• A new reliable and sustainable water supply for southern California communities.  The Water Project will create a new water supply for 400,000 people across the region. Water providers from six Southern California counties have reserved water supplies from the Project, which is a new local source that will reduce our reliance on imports from the Sacramento-San Joaquin Delta, the Colorado River, and augment supplies depleted by drought.


    • $878 Million economic impact and creation of good paying jobs. Inland Empire economist, Dr. John Husing has estimated that construction of Phase 1 of the Project will contribute $878 million to the San Bernardino County economy and create nearly 3,000 jobs.   The Water Project has pledged to spend 80% of its infrastructure costs on local businesses and has dedicated a majority of jobs to local residents and unions, including 10% of jobs reserved for veterans.


    • Conservation of 500 billion gallons of fresh water over the 50 year life of the Water Project; water that would have been lost to evaporation or salt contamination without the Project.


    • Improvement of local water quality.  The native groundwater at Cadiz is very low in total dissolved solids or TDS, which is the measurement of salinity or the concentration of salts and minerals (such as sodium, calcium and chloride) within a water supply.  High salinity is known to cause deterioration of residential, commercial, and industrial appliances, pipe infrastructure and fixtures and requires treatment. The Colorado River Aqueduct (CRA), which is one of the main sources of water supply for Southern California, is known to contain high TDS levels and water from the CRA must be treated before it can be delivered to homes and businesses. Engineering firm CH2M Hill estimates that introducing Cadiz water into the CRA will realize nearly $400 million in savings to regional ratepayers over the 50-year life of the Project.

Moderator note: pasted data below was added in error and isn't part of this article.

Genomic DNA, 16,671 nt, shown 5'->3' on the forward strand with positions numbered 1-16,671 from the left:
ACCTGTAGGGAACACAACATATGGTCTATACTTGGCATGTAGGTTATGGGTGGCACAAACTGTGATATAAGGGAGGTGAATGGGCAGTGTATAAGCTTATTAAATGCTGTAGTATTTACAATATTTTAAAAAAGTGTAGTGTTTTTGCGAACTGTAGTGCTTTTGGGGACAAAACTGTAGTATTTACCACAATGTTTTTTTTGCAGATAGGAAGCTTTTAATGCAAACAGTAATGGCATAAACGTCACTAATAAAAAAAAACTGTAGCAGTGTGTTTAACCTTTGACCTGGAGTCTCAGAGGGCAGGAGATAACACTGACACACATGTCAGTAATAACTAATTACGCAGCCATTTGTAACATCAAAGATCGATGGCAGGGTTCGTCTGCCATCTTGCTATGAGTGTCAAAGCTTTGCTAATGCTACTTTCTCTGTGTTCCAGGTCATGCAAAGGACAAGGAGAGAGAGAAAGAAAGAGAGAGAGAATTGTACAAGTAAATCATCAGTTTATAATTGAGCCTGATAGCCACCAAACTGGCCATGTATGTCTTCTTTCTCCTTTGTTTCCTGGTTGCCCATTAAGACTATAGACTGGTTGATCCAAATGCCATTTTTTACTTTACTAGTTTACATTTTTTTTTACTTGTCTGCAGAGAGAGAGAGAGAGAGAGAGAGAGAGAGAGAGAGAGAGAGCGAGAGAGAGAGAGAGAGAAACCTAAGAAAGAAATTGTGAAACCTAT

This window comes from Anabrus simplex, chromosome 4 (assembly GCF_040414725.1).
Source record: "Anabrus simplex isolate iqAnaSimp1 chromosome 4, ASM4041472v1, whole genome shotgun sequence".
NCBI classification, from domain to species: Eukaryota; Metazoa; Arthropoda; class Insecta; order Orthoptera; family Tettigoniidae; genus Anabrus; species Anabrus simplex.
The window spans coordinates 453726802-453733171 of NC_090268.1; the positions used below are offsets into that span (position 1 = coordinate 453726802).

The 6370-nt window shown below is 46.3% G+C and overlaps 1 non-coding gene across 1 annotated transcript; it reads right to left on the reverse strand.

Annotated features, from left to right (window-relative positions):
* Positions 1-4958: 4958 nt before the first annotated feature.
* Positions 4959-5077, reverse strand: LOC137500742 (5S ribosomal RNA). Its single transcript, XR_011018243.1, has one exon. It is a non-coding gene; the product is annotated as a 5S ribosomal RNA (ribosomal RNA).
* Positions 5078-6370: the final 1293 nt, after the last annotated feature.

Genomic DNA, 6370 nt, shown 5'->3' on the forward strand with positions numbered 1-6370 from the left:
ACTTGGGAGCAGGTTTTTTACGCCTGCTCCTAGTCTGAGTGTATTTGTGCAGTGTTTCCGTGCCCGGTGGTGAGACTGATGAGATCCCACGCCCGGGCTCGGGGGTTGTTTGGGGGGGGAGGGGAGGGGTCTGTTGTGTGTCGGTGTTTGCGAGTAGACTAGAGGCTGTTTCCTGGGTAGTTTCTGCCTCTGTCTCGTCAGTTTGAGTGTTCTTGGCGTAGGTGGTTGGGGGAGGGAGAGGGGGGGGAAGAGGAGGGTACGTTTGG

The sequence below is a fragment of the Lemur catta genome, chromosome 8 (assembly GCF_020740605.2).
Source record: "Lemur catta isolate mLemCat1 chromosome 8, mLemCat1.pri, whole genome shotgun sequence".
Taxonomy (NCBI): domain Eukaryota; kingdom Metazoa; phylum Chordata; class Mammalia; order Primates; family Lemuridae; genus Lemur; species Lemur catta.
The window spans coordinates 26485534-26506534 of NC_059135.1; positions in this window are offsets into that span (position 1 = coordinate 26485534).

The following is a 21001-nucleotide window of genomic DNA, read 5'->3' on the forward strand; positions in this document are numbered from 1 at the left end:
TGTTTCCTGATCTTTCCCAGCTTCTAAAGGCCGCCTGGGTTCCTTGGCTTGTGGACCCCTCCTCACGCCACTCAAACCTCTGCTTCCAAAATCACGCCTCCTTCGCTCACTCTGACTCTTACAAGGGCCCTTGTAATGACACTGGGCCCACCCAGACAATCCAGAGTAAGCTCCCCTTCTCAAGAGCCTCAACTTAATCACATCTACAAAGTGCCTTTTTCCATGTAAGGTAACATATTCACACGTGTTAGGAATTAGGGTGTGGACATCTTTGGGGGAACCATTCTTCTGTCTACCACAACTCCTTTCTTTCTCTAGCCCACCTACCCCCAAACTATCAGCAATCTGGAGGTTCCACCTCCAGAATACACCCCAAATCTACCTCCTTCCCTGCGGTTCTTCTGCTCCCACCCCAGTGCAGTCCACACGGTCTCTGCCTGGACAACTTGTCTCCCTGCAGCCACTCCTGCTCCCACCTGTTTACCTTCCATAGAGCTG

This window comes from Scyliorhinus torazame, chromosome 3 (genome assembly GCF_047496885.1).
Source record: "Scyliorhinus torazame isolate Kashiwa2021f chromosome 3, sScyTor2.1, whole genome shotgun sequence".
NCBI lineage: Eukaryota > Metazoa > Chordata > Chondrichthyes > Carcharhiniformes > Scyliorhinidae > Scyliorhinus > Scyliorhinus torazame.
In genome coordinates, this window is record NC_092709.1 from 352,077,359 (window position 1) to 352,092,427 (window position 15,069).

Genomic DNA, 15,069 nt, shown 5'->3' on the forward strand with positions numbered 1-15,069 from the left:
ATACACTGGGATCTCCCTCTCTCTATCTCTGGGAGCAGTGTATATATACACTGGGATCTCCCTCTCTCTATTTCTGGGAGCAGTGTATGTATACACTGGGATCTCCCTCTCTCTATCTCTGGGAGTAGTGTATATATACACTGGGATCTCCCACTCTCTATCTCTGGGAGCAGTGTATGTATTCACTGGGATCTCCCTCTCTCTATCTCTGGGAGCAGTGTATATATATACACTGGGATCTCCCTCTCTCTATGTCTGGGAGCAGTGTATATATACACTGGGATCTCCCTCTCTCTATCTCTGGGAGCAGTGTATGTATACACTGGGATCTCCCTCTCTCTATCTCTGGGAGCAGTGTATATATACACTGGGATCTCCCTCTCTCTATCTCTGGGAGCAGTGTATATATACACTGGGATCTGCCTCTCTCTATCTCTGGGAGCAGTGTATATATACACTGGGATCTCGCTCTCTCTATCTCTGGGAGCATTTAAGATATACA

• Protection of desert ecology and habitats. The Water Project’s facilities will be built entirely on privately owned land and the pipeline will be constructed alongside active railroad tracks, causing no impacts to public desert lands. In addition,   the Project will have no impacts on plants, animals, or mountain springs in the area, with operations governed by an extensive groundwater management plan enforced by the County of San Bernardino.


    • Reduced carbon footprint and lower energy costs for southern California. As a southern California based, local water supply, it can be transported shorter distances at lower cost compared to water imported from Northern California or Lake Mead.


    • Improved transportation and rail safety.  The Project will provide water to the local Arizona & California Railroad for critical railroad purposes such as fire suppression, and generate power via in-line hydropower turbines enabling transloading opportunities for regional train and truck cargo and new access to power in the region. The Project will also improve the railroad’s access to highways via a new pipeline access road, which is expected to shorten crew change times and travel times in case of emergency.


    • Additional groundwater storage capacity in Southern California. Potentially, water could be imported from the Colorado River Aqueduct or State Water Project and banked in the aquifer, taking advantage of the facilities built on private land.  Storage of imported water in phase 2 of the project will offer new savings opportunities for surplus water in wet years, providing dry-year reliability, and protection from evaporative losses.


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